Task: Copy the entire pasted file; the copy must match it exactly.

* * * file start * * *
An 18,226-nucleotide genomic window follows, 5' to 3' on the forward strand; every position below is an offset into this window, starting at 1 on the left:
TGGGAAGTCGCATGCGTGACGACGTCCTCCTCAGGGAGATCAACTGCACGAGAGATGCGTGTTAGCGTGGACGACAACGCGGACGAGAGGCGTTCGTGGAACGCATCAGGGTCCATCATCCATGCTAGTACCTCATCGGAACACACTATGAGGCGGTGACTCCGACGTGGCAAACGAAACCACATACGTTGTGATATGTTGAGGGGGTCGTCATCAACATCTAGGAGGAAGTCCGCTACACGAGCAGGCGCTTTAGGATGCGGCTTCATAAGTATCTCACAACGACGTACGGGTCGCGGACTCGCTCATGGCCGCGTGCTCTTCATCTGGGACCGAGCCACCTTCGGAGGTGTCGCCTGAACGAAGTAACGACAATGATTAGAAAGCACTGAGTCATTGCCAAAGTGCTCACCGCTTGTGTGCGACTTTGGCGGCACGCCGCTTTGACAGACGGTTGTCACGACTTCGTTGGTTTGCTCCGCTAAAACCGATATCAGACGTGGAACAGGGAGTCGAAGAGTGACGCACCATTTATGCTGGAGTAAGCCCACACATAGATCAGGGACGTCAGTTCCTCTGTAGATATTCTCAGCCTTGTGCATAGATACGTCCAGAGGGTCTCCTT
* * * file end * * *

An 18,226-nucleotide genomic window follows, 5' to 3' on the forward strand; every position below is an offset into this window, starting at 1 on the left:
TGGGAAGTCGCATGCGTGACGACGTCCTCCTCAGGGAGATCAACTGCACGAGAGATGCGTGTTAGCGTGGACGACAACGCGGACGAGAGGCGTTCGTGGAACGCATCAGGGTCCATCATCCATGCTAGTACCTCATCGGAACACACTATGAGGCGGTGACTCCGACGTGGCAAACGAAACCACATACGTTGTGATATGTTGAGGGGGTCGTCATCAACATCTAGGAGGAAGTCCGCTACACGAGCAGGCGCTTTAGGATGCGGCTTCATAAGTATCTCACAACGACGTACGGGTCGCGGACTCGCTCATGGCCGCGTGCTCTTCATCTGGGACCGAGCCACCTTCGGAGGTGTCGCCTGAACGAAGTAACGACAATGATTAGAAAGCACTGAGTCATTGCCAAAGTGCTCACCGCTTGTGTGCGACTTTGGCGGCACGCCGCTTTGACAGACGGTTGTCACGACTTCGTTGGTTTGCTCCGCTAAAACCGATATCAGACGTGGAACAGGGAGTCGAAGAGTGACGCACCATTTATGCTGGAGTAAGCCCACACATAGATCAGGGACGTCAGTTCCTCTGTAGATATTCTCAGCCTTGTGCATAGATACGTCCAGAGGGTCTCCTT